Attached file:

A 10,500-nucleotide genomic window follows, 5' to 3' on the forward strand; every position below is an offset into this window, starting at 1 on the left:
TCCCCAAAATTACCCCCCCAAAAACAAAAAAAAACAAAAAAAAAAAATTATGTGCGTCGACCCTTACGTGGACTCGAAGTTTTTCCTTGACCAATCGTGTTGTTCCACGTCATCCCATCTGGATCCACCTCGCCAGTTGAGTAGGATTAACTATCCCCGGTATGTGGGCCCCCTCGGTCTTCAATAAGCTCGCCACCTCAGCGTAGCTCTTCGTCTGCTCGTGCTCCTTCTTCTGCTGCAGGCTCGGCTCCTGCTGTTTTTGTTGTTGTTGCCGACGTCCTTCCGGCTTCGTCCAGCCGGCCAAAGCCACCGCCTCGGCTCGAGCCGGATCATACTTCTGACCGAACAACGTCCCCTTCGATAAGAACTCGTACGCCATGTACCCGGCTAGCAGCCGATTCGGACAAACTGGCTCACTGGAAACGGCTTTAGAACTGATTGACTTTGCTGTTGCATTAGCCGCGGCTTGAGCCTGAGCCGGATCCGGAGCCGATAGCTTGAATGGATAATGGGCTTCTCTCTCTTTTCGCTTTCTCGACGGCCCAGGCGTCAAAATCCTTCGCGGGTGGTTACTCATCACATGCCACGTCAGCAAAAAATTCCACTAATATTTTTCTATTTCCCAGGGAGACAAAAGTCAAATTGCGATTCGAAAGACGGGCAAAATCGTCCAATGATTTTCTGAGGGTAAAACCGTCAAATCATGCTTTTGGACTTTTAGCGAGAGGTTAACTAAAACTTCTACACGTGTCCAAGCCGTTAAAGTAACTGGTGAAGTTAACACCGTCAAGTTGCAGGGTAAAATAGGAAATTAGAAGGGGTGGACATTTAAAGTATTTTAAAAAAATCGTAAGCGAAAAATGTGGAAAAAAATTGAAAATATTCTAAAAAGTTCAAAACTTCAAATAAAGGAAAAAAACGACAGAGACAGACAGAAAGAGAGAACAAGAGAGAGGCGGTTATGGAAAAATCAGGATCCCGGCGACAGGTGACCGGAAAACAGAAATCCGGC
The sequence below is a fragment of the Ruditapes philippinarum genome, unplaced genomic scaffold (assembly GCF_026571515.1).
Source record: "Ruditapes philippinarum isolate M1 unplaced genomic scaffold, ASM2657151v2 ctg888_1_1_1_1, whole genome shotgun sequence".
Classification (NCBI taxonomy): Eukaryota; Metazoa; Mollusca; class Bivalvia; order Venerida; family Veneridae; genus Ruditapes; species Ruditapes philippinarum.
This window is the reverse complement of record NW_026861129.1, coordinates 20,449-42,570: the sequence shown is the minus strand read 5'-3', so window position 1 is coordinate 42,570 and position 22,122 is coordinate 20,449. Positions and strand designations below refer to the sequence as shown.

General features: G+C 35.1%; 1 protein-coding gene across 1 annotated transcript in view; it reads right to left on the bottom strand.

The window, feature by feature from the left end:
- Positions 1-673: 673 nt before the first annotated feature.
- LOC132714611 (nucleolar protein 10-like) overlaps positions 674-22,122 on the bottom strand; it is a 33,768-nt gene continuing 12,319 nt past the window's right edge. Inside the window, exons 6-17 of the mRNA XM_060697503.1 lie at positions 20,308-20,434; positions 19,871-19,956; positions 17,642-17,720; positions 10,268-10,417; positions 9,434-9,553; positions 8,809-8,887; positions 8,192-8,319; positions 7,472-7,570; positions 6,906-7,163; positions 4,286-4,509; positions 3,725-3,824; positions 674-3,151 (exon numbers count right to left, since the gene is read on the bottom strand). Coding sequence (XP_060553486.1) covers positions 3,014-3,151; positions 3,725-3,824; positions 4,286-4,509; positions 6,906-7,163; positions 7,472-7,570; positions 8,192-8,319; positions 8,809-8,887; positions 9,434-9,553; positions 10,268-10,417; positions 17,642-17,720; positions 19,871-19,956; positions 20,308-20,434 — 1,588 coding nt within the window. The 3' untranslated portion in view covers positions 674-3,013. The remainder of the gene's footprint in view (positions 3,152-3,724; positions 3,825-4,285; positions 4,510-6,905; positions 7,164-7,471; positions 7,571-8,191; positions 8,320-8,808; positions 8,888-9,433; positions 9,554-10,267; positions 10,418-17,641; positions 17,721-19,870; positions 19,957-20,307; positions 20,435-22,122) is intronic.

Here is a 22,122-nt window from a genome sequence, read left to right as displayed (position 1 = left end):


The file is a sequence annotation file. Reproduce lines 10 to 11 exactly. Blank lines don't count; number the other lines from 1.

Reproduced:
- LOC132714611 (nucleolar protein 10-like) overlaps positions 674-22,122 on the bottom strand; it is a 33,768-nt gene continuing 12,319 nt past the window's right edge. Inside the window, exons 6-17 of the mRNA XM_060697503.1 lie at positions 20,308-20,434; positions 19,871-19,956; positions 17,642-17,720; positions 10,268-10,417; positions 9,434-9,553; positions 8,809-8,887; positions 8,192-8,319; positions 7,472-7,570; positions 6,906-7,163; positions 4,286-4,509; positions 3,725-3,824; positions 674-3,151 (exon numbers count right to left, since the gene is read on the bottom strand). Coding sequence (XP_060553486.1) covers positions 3,014-3,151; positions 3,725-3,824; positions 4,286-4,509; positions 6,906-7,163; positions 7,472-7,570; positions 8,192-8,319; positions 8,809-8,887; positions 9,434-9,553; positions 10,268-10,417; positions 17,642-17,720; positions 19,871-19,956; positions 20,308-20,434 — 1,588 coding nt within the window. The 3' untranslated portion in view covers positions 674-3,013. The remainder of the gene's footprint in view (positions 3,152-3,724; positions 3,825-4,285; positions 4,510-6,905; positions 7,164-7,471; positions 7,571-8,191; positions 8,320-8,808; positions 8,888-9,433; positions 9,554-10,267; positions 10,418-17,641; positions 17,721-19,870; positions 19,957-20,307; positions 20,435-22,122) is intronic.

Here is a 22,122-nt window from a genome sequence, read left to right as displayed (position 1 = left end):